September 11, 2007

IPC-E-07-04, PAC-E-07-07, PAC-E-07-13, AVU-E-07-02

Contact: Gene Fadness 208-334-0339, 890-2712



PUC allows daily adjustment to prices paid generators


State regulators have granted a request by utilities to adjust rates paid small-power producers so they more closely match the actual value of energy at the point of time it is delivered.


The value of energy increases during peak demand times and decreases during light-load hours, yet utilities maintain they must pay the same price to the small-power generator during light load hours as it pays when the energy is delivered during heavy load hours.


In a related matter, the Idaho Public Utilities Commission denied a request by utilities to place further restrictions on the distance allowed between wind projects, or other small-power generation projects, which are owned by the same entity.


Under the federal Public Utility Regulatory Policies Act of 1978 (PURPA), regulated utilities must buy power from generators of renewable energy a rate that is published by state utility commissions. That rate, currently about $62.40 per megawatt-hour, is called the avoided-cost rate and is typically more attractive than market rates. The rate is to be based on the cost the utility avoids when it buys from a PURPA project and thus does not have to generate the power itself or buy it from another source.


Utilities are already allowed a seasonable adjustment to account for the changing value of energy between the various seasons of the year. But because the value of energy fluctuates hourly, Idaho Power Company and Rocky Mountain Power (formerly Utah Power) petitioned the commission for a daily load shape adjustment, similar to one recently granted Avista Utilities in northern Idaho. The revision does not change the computation of the avoided-cost rate but could change the revenues received by small-power producers depending on the times during the day they deliver their energy.


Idaho Power proposed a daily load shape adjustment of $11.63, as the weighted difference between light-load hours and heavy-load hours. However, commission staff proposed and the commission adopted an adjustment of $7.28. For Rocky Mountain Power, the difference, on average, is $7.18.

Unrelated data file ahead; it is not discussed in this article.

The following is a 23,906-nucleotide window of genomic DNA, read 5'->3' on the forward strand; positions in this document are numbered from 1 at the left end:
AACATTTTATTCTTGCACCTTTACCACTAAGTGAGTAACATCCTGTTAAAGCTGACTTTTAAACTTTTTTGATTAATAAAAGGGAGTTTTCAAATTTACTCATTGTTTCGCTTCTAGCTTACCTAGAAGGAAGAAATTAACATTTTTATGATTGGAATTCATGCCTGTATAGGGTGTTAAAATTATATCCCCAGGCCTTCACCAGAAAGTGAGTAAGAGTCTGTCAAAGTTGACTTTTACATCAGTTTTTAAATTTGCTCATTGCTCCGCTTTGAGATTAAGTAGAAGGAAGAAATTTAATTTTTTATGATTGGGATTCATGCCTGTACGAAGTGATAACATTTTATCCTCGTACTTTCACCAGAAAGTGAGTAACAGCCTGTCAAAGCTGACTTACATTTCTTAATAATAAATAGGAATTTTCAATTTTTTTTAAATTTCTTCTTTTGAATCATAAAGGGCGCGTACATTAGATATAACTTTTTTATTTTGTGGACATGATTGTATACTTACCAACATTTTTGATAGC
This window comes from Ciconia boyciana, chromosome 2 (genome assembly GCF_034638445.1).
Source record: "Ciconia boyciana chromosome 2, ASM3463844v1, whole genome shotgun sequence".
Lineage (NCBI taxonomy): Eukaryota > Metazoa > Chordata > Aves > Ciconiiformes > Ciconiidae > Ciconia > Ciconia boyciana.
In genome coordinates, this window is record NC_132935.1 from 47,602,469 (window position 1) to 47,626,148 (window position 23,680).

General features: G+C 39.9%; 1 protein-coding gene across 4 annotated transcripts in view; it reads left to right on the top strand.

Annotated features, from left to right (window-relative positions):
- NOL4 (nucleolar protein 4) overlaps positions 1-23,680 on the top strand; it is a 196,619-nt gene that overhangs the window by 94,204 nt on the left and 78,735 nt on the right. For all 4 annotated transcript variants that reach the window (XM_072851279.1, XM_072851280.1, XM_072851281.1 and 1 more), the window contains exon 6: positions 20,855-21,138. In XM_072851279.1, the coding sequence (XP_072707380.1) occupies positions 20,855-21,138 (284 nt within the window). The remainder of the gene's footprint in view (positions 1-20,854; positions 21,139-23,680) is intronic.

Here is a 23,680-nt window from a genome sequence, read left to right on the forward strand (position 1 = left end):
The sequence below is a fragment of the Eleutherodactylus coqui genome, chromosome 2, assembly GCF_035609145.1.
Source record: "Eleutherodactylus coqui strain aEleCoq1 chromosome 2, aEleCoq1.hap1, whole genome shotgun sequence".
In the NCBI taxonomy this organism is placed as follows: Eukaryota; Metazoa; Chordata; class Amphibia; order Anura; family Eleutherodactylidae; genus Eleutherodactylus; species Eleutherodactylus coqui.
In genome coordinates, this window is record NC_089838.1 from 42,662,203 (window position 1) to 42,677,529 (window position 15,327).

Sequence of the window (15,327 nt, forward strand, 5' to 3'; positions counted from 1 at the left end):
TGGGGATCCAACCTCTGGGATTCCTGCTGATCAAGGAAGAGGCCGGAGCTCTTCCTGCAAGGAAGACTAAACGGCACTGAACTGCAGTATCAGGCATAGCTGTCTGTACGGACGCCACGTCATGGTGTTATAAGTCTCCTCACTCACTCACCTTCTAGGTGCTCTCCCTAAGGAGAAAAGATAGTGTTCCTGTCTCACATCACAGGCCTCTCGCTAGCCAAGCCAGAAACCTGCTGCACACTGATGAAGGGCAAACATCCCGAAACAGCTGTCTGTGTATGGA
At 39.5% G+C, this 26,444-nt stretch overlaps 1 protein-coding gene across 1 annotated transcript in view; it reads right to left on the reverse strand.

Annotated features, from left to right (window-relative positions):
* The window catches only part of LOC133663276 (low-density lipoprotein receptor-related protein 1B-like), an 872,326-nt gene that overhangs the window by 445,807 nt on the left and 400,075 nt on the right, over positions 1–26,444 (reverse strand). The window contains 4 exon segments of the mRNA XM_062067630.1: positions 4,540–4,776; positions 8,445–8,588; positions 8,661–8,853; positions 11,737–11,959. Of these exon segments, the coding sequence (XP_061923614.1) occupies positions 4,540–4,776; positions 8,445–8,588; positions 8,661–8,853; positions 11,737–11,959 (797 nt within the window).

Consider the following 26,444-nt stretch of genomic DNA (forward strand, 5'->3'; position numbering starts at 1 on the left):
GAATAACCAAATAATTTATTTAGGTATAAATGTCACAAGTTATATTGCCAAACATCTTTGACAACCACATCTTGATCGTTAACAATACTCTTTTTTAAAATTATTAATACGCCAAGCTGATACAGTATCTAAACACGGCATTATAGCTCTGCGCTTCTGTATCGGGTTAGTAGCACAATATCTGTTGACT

Idaho Power and Avista also asked commission to adopt a rule, similar to one approved in Oregon, which prevents utilities from having to pay the published avoided-cost rate when the same owner/developer has small-power projects located within five miles of each other. Current federal regulations state that projects must be at least one mile apart.


The utilities allege some wind developers build their projects at or near the size limit to qualify for the published PURPA rate and then locate another similar-sized project close by and still qualify for the published rate simply by creating a separate legal entity, although ownership does not change.


But the commission said the public interest would not be served by the more restrictive rule. “It is a change that we find would encourage and might actually promote gamesmanship,” the commission said.


A full text of the commission’s orders in these cases, along with other documents, are available on the commission’s Web site at Click on “File Room” and then on “Electric Cases” and scroll down to any of the above case numbers.


Interested parties may petition the commission for reconsideration by no later than Sept. 28. Petitions for reconsideration must set forth specifically why the petitioner contends that the order is unreasonable, unlawful or erroneous. Petitions should include a statement of the nature and quantity of evidence the petitioner will offer if reconsideration is granted.


Petitions can be delivered to the commission at 472 W. Washington St. in Boise, mailed to P.O. Box 83720, Boise, ID, 83720-0074, or faxed to 208-334-3762.